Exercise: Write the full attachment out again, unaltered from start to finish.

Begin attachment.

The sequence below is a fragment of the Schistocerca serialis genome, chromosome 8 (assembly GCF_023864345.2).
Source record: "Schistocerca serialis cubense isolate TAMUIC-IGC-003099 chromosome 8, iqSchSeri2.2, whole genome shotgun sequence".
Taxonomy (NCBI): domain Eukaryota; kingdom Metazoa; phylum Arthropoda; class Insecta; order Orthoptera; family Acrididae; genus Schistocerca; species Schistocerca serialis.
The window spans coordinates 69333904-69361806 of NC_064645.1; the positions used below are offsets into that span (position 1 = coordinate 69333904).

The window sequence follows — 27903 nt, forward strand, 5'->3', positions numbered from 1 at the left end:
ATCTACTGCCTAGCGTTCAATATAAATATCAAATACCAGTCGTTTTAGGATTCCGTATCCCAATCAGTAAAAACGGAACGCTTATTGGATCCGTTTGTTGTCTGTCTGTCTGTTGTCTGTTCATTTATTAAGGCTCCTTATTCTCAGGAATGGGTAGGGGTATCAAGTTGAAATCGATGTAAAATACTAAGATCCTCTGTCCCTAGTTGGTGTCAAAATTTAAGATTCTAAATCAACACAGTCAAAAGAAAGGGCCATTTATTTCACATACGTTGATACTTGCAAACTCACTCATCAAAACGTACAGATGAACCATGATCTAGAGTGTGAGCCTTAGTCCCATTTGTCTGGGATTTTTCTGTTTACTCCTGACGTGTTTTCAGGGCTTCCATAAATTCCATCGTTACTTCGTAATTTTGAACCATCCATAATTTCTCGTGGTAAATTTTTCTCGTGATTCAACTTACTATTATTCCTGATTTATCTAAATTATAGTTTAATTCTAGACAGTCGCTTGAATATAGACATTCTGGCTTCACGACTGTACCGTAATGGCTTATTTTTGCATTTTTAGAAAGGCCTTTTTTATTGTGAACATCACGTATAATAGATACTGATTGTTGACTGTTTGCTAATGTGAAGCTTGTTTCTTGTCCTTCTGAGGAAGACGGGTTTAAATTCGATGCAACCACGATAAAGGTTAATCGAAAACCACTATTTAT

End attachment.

The sequence below is a fragment of the Schistocerca serialis genome, chromosome 8 (assembly GCF_023864345.2).
Source record: "Schistocerca serialis cubense isolate TAMUIC-IGC-003099 chromosome 8, iqSchSeri2.2, whole genome shotgun sequence".
Taxonomy (NCBI): domain Eukaryota; kingdom Metazoa; phylum Arthropoda; class Insecta; order Orthoptera; family Acrididae; genus Schistocerca; species Schistocerca serialis.
The window spans coordinates 69333904-69361806 of NC_064645.1; the positions used below are offsets into that span (position 1 = coordinate 69333904).

The window sequence follows — 27903 nt, forward strand, 5'->3', positions numbered from 1 at the left end:
ATCTACTGCCTAGCGTTCAATATAAATATCAAATACCAGTCGTTTTAGGATTCCGTATCCCAATCAGTAAAAACGGAACGCTTATTGGATCCGTTTGTTGTCTGTCTGTCTGTTGTCTGTTCATTTATTAAGGCTCCTTATTCTCAGGAATGGGTAGGGGTATCAAGTTGAAATCGATGTAAAATACTAAGATCCTCTGTCCCTAGTTGGTGTCAAAATTTAAGATTCTAAATCAACACAGTCAAAAGAAAGGGCCATTTATTTCACATACGTTGATACTTGCAAACTCACTCATCAAAACGTACAGATGAACCATGATCTAGAGTGTGAGCCTTAGTCCCATTTGTCTGGGATTTTTCTGTTTACTCCTGACGTGTTTTCAGGGCTTCCATAAATTCCATCGTTACTTCGTAATTTTGAACCATCCATAATTTCTCGTGGTAAATTTTTCTCGTGATTCAACTTACTATTATTCCTGATTTATCTAAATTATAGTTTAATTCTAGACAGTCGCTTGAATATAGACATTCTGGCTTCACGACTGTACCGTAATGGCTTATTTTTGCATTTTTAGAAAGGCCTTTTTTATTGTGAACATCACGTATAATAGATACTGATTGTTGACTGTTTGCTAATGTGAAGCTTGTTTCTTGTCCTTCTGAGGAAGACGGGTTTAAATTCGATGCAACCACGATAAAGGTTAATCGAAAACCACTATTTAT